Patients with type 1 Diabetes Mellitus (T1DM) often suffer with gastrointestinal (GI) symptoms, such as abdominal pain, bloating, early satiety, nausea and vomiting. T1DM patients are at a higher risk to develop celiac disease, and those patient with both disorders benefit from a gluten-free diet (GFD). However, it is unknown whether GFD has any benefit in patients with T1DM without celiac disease who present with upper GI symptoms.
To investigate the role of GFD in the management of moderate to severe dyspeptic symptoms in non-celiac patients with T1DM.
We enrolled adult T1DM patients, in whom celiac disease was ruled out by serology and/or endoscopy, suffering with two or more of upper GI symptoms. The patients were instructed to undergo a strict GFD for a period of 1 month, under supervision of a dietitian. Glycemic levels were monitored by a continuous glucose monitoring device (CGM) for 2 weeks before, and for 2 weeks at the end of the GFD period. Upper GI symptoms, general quality of life, anxiety and depression were assessed using standardized questionnaires. Blood samples were collected to assess glycaemia (Hb1Ac) and lipid profiles. Scintigraphy and videofluoroscopy were used to assess gastric emptying.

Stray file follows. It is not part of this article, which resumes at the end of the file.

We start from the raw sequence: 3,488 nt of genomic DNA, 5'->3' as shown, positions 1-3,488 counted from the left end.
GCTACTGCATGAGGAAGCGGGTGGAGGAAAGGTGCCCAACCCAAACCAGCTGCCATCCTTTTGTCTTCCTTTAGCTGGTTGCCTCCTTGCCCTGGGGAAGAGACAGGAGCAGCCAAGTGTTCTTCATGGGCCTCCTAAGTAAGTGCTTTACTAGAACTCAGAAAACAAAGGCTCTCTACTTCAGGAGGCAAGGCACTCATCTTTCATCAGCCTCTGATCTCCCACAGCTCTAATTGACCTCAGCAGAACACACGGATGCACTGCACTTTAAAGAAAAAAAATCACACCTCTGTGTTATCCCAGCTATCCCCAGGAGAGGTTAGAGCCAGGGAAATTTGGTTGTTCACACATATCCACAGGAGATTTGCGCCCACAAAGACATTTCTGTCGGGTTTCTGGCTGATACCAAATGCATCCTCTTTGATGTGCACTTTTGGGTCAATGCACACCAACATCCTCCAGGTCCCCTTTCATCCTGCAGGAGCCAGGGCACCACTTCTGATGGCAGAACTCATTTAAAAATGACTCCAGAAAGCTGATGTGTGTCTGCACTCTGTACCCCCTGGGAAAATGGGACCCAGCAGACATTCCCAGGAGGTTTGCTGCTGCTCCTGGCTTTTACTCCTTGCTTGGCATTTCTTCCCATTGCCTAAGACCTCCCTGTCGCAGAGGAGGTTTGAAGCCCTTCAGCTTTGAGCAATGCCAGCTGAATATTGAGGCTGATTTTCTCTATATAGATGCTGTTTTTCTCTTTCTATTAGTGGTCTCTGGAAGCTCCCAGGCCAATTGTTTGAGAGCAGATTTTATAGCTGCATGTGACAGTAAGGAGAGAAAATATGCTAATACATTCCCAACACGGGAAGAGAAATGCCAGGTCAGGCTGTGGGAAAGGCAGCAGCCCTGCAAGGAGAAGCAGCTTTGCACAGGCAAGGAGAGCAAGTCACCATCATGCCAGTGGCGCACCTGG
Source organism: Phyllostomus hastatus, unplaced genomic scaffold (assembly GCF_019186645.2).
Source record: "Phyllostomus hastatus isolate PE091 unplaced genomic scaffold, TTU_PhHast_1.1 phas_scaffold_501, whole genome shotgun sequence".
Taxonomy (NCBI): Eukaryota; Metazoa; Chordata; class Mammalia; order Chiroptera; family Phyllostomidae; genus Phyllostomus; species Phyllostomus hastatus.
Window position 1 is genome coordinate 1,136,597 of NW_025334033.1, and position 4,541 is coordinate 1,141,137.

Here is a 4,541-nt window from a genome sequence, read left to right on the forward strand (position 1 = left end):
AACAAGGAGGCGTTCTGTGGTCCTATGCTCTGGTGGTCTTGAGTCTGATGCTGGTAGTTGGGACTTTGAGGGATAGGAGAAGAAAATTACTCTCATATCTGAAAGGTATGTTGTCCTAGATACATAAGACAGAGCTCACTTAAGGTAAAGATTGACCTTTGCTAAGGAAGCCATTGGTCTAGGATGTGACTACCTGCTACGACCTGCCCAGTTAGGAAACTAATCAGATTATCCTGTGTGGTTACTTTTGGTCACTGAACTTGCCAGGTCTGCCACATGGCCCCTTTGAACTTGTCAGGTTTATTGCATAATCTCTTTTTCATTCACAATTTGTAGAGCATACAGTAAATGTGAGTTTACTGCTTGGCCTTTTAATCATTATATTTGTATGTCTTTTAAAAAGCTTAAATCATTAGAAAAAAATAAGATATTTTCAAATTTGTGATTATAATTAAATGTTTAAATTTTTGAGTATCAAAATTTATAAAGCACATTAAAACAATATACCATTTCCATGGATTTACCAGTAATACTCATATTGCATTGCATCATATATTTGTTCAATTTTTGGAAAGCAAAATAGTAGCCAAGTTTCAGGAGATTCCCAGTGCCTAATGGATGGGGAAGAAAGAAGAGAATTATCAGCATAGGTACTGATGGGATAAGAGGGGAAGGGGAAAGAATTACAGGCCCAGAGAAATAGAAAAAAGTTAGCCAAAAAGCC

Seven patients finished the study so far. They reported a significant improvement in nausea (p<0.05), sensation of fullness (p<0.01), bloating (p<0.01), feeling of excessive fullness after meals (p<0.01) and having stomach visibly larger after meals (p<0.01). 5 out of the 7 patients reported an improvement in general quality of life, based on PAGI-QOL (Patient Assessment of Upper Gastrointestinal Disorders – Quality of Life), and decreased anxiety levels (HADS, Hospital Anxiety and Depression Score). There was no significant change in mean glucose level, time in target, glucose variance and HbA1c levels after GFD. However, there was a trend for less time spent in hypoglycemia, namely in those patients who experienced frequent hypoglycemia prior to GFD. Overall, there was no change in serum lipid profile or gastric emptying.
One month of GFD improved dyspepsia-like symptoms, general quality of life and anxiety levels in T1D patients without concomitant celiac disease. GFD also improved the blood glucose management of patients with frequent hypoglycemia. Thus, this dietary intervention appears to improve upper GI symptoms in T1D patients but the results need to be replicated in a larger patient cohort.